"Then we don't fish." he continues, seriously, his eyes intensely dark, "Let's just go away, Sam. Just you and I."
"No." she answers quickly.
"Regulations..." she stammers.
"Screw regulations!" he shouts, making her jump. He steps forward, but she moves round to the other side of the naquada generator, out of his reach. "Hammond doesn't care what we do, as long as we don't risk lives! For cryin' out loud, Sam, there's been something between us for ages, and if he's any kind of General, he already knows! This has nothing to do with regulations." he says, his voice softening. "It's just us. Come away with me, Sam."
She looks up now, directly into his eyes, a clear, unflinching gaze.
"No." she says again, firmly.
"Tell me why." he insists.
"I don't love you." she says, and beneath him, the floor sways, and his world spins, as it collapses around him. "I thought I did, once. But it was just a crush. Nothing more. I grew out of it."
"I don't believe you." he says, trying to salvage something from a world he thought he knew.
"Believe it." she says calmly, bending to her work.
"I love you." he says, calmly, almost to himself.
"I can't help that." she says, although her voice shakes a little.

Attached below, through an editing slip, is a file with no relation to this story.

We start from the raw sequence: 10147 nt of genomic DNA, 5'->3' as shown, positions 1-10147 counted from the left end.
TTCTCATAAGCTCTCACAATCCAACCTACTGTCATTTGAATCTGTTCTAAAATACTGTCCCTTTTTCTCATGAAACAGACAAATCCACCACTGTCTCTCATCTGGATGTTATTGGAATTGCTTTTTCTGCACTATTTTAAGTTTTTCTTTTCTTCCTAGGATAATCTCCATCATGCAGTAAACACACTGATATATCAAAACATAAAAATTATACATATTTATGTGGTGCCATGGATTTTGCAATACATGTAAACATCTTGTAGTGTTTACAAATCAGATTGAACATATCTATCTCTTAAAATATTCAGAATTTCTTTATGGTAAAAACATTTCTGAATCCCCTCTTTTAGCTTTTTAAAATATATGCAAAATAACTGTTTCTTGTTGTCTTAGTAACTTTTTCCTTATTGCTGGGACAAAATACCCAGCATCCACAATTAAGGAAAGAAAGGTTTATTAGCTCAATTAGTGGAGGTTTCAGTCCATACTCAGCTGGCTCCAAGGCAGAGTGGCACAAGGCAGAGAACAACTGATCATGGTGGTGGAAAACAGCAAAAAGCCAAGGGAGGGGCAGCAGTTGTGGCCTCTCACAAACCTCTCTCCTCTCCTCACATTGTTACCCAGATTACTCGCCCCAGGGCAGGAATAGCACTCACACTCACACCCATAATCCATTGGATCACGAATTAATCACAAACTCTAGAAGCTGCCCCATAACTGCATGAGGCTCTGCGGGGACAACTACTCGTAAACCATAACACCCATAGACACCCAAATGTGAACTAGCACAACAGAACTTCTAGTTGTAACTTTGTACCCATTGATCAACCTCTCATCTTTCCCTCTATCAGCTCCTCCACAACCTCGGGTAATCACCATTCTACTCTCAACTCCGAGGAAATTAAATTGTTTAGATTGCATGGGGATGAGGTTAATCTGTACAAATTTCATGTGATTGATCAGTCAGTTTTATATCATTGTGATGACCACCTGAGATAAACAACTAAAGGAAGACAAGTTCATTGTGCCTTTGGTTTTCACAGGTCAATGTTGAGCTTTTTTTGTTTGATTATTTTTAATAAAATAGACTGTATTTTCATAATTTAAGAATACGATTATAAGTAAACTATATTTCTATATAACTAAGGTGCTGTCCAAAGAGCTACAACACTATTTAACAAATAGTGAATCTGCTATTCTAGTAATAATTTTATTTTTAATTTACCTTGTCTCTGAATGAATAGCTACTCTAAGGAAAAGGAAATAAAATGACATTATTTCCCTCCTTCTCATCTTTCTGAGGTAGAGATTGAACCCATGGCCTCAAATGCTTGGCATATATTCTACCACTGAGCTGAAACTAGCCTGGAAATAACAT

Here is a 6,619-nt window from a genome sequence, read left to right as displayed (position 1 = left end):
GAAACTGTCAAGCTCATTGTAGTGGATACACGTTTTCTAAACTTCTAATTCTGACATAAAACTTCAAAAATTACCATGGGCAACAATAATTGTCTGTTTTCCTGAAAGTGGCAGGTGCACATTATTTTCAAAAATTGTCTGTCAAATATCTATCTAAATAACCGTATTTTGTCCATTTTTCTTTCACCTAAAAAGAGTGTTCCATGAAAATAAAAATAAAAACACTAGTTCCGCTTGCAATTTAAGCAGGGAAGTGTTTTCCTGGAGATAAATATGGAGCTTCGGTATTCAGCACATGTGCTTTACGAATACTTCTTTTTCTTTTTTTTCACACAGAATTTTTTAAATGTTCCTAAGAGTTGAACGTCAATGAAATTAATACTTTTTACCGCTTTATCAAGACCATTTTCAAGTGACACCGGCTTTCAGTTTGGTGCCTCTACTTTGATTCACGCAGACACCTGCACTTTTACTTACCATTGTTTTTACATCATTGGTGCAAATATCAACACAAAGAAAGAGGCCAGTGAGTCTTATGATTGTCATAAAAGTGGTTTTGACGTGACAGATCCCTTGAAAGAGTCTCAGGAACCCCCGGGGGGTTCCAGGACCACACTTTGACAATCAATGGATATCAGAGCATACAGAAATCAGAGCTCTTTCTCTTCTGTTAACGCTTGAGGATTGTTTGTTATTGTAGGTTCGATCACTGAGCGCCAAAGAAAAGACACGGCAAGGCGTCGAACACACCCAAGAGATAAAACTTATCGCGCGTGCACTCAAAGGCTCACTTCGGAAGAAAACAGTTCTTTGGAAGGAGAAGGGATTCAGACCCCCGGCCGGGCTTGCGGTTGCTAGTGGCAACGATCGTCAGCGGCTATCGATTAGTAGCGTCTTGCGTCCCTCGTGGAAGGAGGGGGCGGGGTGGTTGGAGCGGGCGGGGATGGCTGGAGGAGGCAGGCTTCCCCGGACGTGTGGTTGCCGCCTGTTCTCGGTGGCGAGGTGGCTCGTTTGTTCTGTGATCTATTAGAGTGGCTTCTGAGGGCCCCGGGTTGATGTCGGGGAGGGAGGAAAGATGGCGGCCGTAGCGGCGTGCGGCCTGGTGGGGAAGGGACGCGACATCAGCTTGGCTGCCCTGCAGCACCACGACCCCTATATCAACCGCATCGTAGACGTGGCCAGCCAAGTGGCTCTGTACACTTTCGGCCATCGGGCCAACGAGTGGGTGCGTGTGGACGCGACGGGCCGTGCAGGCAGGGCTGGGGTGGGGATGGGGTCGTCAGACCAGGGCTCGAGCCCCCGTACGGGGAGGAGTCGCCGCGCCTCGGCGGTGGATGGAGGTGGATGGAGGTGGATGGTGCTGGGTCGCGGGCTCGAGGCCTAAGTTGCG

"Carter, you used to...you said..." he stammers, and she still doesn't look up from his work. "I would have died for you, and I know you nearly did too.....Dammit Carter, I'm trying to talk to you, what is so fascinating about that damn machine that you can't leave it to listen to me!"
"I can control it!" she yells, looking up finally, and the anger in he eyes is so clear and strong, he steps back a little. "I know how it works, and why. If something goes wrong, I can fix it. If it breaks, I can get another. It will never make me sit up every night for three months, crying and desperate with loneliness. It will never hide secrets from me. It will never make me suddenly aware that my life is important to someone else's, and I have to take good care of it now. It will never hurt me, intentionally or unintentionally, and it will never make me become a person I don't recognize."
He stands there, trying to sort through the jumble of angry statements she just threw at him, looking for a lifeline.